1. When I think of Davies I think of novels of ideas; and because ideas in books are expressed in words I regard his writing as a kind of magic, ‘spells’ in the truest meaning of that term. Thanks for confirming my delight in having been introduced to him.

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  2. Robertson Davies sir, I will be meeting you soon, in your wonderful world so that I can learn all about the magical spells and forget about time.
    Many thanks to Cath, your ‘ideal reader’ for this.
    Cheers! 😀

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  3. Oh, this is delicious, Cath! I love this essay for its own sake alongside for the arguments you make on each creating our own truths and on the joys of rakishness. And perhaps I shall come to love it for being the nudge that tipped me into the world of Robertson Davies. His is a name I see around the blogosphere. I feel I would like him; I know I like Canada and Canadian fiction and yet…. I know I have a resistance to giving him a whirl – my rakishness coming to the fore perhaps? More likely is my wariness about things too quirky, too edgy, too …. wicked. But maybe – maybe – you’ve nudged me over the precipice… I hope so!

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    • Thank you, Sandra. I do hope you find Robertson Davies to be worth the wait, and the journey. I think rakishness in reading is worth cultivating. So many of my best reading experiences have happened when I’ve taken on texts that seemed unlikely matches for my usual tastes.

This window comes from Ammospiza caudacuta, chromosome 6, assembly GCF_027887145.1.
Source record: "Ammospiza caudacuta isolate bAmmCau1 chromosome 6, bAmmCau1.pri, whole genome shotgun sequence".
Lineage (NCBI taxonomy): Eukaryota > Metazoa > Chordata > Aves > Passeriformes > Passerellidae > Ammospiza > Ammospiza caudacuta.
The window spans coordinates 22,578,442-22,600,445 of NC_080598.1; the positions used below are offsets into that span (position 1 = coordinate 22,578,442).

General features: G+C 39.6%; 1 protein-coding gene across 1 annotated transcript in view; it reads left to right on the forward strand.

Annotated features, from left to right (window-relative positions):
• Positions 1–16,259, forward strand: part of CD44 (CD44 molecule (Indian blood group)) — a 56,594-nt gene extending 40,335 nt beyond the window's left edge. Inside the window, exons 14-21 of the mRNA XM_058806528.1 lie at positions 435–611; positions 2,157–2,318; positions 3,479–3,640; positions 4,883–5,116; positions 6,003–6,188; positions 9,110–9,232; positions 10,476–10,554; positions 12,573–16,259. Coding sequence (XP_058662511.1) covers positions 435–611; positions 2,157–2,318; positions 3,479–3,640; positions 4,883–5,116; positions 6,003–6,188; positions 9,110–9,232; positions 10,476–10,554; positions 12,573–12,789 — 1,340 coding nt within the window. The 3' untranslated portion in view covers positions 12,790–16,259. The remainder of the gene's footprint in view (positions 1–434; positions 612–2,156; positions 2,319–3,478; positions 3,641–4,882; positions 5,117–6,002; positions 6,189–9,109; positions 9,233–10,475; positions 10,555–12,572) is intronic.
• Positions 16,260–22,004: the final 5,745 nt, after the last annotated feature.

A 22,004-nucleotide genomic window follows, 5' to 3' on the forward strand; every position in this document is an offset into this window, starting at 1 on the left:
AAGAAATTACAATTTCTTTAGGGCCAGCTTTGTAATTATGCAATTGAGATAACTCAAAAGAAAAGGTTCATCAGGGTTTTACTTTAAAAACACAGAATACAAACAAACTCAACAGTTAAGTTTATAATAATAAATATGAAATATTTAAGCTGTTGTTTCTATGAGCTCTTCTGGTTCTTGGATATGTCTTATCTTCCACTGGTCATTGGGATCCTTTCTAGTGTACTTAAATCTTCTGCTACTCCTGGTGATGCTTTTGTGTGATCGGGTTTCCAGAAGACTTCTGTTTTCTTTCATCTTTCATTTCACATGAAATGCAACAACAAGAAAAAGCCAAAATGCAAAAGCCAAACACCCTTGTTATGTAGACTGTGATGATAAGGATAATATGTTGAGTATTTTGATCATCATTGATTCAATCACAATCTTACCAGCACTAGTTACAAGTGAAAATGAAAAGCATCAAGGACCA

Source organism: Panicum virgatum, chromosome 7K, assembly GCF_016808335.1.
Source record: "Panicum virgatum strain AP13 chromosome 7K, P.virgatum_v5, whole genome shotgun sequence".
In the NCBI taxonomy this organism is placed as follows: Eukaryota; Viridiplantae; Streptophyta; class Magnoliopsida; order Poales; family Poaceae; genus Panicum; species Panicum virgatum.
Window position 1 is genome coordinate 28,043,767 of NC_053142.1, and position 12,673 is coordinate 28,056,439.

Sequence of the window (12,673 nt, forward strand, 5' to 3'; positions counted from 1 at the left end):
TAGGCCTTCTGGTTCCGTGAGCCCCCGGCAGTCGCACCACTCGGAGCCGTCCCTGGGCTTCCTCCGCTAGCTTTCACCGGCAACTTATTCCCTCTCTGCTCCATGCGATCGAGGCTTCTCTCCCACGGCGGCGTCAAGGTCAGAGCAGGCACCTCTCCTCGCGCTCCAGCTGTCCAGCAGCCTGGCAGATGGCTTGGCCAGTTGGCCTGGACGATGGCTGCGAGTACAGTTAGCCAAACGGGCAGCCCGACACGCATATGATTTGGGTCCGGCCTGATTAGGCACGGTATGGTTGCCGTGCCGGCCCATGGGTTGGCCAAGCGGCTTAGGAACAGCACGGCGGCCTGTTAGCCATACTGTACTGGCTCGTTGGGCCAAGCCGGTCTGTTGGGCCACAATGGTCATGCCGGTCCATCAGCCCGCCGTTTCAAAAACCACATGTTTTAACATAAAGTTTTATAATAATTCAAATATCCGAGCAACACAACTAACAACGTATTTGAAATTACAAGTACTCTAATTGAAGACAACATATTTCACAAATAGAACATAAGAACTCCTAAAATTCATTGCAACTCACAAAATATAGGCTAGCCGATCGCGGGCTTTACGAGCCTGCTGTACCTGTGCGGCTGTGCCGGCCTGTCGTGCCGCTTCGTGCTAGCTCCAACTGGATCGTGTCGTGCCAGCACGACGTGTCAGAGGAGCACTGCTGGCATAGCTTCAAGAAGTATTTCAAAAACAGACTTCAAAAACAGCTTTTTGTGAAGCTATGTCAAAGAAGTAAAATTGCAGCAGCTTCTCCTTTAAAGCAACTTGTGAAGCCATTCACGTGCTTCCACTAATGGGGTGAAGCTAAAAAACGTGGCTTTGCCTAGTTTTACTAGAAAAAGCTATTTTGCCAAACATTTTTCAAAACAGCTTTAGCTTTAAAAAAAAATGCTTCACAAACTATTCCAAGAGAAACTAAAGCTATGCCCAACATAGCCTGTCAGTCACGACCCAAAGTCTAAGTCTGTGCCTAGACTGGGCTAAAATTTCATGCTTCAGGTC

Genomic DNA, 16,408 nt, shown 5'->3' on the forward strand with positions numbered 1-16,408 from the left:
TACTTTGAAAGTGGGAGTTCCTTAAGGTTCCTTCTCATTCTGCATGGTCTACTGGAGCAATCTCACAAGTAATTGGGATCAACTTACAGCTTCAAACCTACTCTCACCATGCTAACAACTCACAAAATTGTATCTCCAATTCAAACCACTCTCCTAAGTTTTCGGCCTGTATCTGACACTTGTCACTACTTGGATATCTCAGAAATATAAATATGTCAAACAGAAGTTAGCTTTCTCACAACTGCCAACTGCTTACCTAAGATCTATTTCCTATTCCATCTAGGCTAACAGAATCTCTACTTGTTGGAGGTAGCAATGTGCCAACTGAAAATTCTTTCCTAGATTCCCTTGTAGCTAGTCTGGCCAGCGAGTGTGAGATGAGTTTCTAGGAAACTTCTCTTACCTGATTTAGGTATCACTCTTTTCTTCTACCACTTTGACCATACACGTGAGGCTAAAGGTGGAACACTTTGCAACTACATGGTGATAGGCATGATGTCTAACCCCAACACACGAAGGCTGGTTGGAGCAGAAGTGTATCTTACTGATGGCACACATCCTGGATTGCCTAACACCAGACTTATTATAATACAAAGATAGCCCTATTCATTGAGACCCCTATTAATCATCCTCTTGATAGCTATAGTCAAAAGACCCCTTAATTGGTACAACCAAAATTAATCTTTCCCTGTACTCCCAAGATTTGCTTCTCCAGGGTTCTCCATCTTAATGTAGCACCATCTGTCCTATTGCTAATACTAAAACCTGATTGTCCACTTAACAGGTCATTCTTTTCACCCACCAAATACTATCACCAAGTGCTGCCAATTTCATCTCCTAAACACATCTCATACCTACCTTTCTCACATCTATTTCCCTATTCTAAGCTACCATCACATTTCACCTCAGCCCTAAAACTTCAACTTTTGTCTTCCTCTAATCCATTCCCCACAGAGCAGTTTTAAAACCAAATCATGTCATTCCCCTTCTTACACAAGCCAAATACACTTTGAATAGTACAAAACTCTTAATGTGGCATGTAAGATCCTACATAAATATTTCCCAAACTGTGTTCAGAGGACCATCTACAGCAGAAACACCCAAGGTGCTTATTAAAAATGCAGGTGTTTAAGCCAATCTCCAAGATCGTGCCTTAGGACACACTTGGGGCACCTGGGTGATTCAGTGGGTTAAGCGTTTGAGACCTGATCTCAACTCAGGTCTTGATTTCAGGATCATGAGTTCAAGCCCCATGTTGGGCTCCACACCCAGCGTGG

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  4. Hee hee! I think I’m a rake at reading, too. I don’t like being told “This is a classic, therefore YOU must read it and LIKE IT or you don’t really like books.” Gah, that’s such nonsense. Someone may not be in the right headspace for a certain kind of story, or one’s mind may NEVER be fit for a certain kind of story. I LOATHED The Count of Monte Cristo in college, but I highly enjoyed it when I read it a few years ago. Bo loves reading nonfiction because he enjoys facts, learning what’s true. The only fictional genre he’ll occasionally dabble with is mystery because it’s still “real,” if that makes sense. He’s never been one for the fantastic, just as I’ve never had the mind for reading ten biographies on Groucho Marx. When we allow ourselves to be rakes at reading, then we all have a good time, and THAT is what truly matters! 🙂